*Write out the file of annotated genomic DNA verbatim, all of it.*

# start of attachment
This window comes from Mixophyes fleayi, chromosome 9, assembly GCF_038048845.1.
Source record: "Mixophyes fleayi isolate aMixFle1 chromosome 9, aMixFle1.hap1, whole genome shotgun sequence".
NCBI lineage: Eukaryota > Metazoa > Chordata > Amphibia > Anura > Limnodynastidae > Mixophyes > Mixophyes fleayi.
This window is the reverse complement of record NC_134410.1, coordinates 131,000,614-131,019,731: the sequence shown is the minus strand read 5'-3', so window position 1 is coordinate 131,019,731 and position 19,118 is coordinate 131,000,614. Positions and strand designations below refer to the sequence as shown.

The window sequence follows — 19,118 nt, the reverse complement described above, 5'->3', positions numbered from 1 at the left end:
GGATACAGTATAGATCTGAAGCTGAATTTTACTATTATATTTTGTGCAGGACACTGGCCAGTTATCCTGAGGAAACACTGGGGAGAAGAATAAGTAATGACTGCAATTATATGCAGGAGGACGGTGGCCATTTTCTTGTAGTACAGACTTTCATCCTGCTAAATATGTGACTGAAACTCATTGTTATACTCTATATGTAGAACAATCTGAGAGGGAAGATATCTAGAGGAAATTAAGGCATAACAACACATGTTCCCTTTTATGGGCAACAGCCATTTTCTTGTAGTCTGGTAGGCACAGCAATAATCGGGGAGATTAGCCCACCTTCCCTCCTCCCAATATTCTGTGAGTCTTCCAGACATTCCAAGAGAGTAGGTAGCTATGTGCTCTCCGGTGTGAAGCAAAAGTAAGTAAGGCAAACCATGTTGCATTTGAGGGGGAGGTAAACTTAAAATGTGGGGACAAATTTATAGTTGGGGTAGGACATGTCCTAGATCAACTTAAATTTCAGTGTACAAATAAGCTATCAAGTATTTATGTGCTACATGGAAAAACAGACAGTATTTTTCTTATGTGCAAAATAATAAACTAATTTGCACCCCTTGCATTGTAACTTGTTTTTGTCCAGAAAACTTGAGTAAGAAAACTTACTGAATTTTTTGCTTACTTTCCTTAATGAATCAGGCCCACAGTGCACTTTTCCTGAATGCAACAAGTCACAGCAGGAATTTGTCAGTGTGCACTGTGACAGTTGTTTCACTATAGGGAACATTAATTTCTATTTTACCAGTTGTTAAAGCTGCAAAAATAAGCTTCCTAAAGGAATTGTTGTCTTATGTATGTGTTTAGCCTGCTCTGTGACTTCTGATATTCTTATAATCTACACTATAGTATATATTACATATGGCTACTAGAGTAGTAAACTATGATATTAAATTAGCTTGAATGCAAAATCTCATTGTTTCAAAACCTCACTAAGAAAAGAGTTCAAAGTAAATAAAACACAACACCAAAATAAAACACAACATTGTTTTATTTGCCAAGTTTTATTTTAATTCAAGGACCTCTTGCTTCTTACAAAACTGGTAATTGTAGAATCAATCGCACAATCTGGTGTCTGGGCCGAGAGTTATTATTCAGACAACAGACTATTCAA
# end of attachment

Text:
This window comes from Mixophyes fleayi, chromosome 9, assembly GCF_038048845.1.
Source record: "Mixophyes fleayi isolate aMixFle1 chromosome 9, aMixFle1.hap1, whole genome shotgun sequence".
NCBI lineage: Eukaryota > Metazoa > Chordata > Amphibia > Anura > Limnodynastidae > Mixophyes > Mixophyes fleayi.
This window is the reverse complement of record NC_134410.1, coordinates 131,000,614-131,019,731: the sequence shown is the minus strand read 5'-3', so window position 1 is coordinate 131,019,731 and position 19,118 is coordinate 131,000,614. Positions and strand designations below refer to the sequence as shown.

The window sequence follows — 19,118 nt, the reverse complement described above, 5'->3', positions numbered from 1 at the left end:
GGATACAGTATAGATCTGAAGCTGAATTTTACTATTATATTTTGTGCAGGACACTGGCCAGTTATCCTGAGGAAACACTGGGGAGAAGAATAAGTAATGACTGCAATTATATGCAGGAGGACGGTGGCCATTTTCTTGTAGTACAGACTTTCATCCTGCTAAATATGTGACTGAAACTCATTGTTATACTCTATATGTAGAACAATCTGAGAGGGAAGATATCTAGAGGAAATTAAGGCATAACAACACATGTTCCCTTTTATGGGCAACAGCCATTTTCTTGTAGTCTGGTAGGCACAGCAATAATCGGGGAGATTAGCCCACCTTCCCTCCTCCCAATATTCTGTGAGTCTTCCAGACATTCCAAGAGAGTAGGTAGCTATGTGCTCTCCGGTGTGAAGCAAAAGTAAGTAAGGCAAACCATGTTGCATTTGAGGGGGAGGTAAACTTAAAATGTGGGGACAAATTTATAGTTGGGGTAGGACATGTCCTAGATCAACTTAAATTTCAGTGTACAAATAAGCTATCAAGTATTTATGTGCTACATGGAAAAACAGACAGTATTTTTCTTATGTGCAAAATAATAAACTAATTTGCACCCCTTGCATTGTAACTTGTTTTTGTCCAGAAAACTTGAGTAAGAAAACTTACTGAATTTTTTGCTTACTTTCCTTAATGAATCAGGCCCACAGTGCACTTTTCCTGAATGCAACAAGTCACAGCAGGAATTTGTCAGTGTGCACTGTGACAGTTGTTTCACTATAGGGAACATTAATTTCTATTTTACCAGTTGTTAAAGCTGCAAAAATAAGCTTCCTAAAGGAATTGTTGTCTTATGTATGTGTTTAGCCTGCTCTGTGACTTCTGATATTCTTATAATCTACACTATAGTATATATTACATATGGCTACTAGAGTAGTAAACTATGATATTAAATTAGCTTGAATGCAAAATCTCATTGTTTCAAAACCTCACTAAGAAAAGAGTTCAAAGTAAATAAAACACAACACCAAAATAAAACACAACATTGTTTTATTTGCCAAGTTTTATTTTAATTCAAGGACCTCTTGCTTCTTACAAAACTGGTAATTGTAGAATCAATCGCACAATCTGGTGTCTGGGCCGAGAGTTATTATTCAGACAACAGACTATTCAA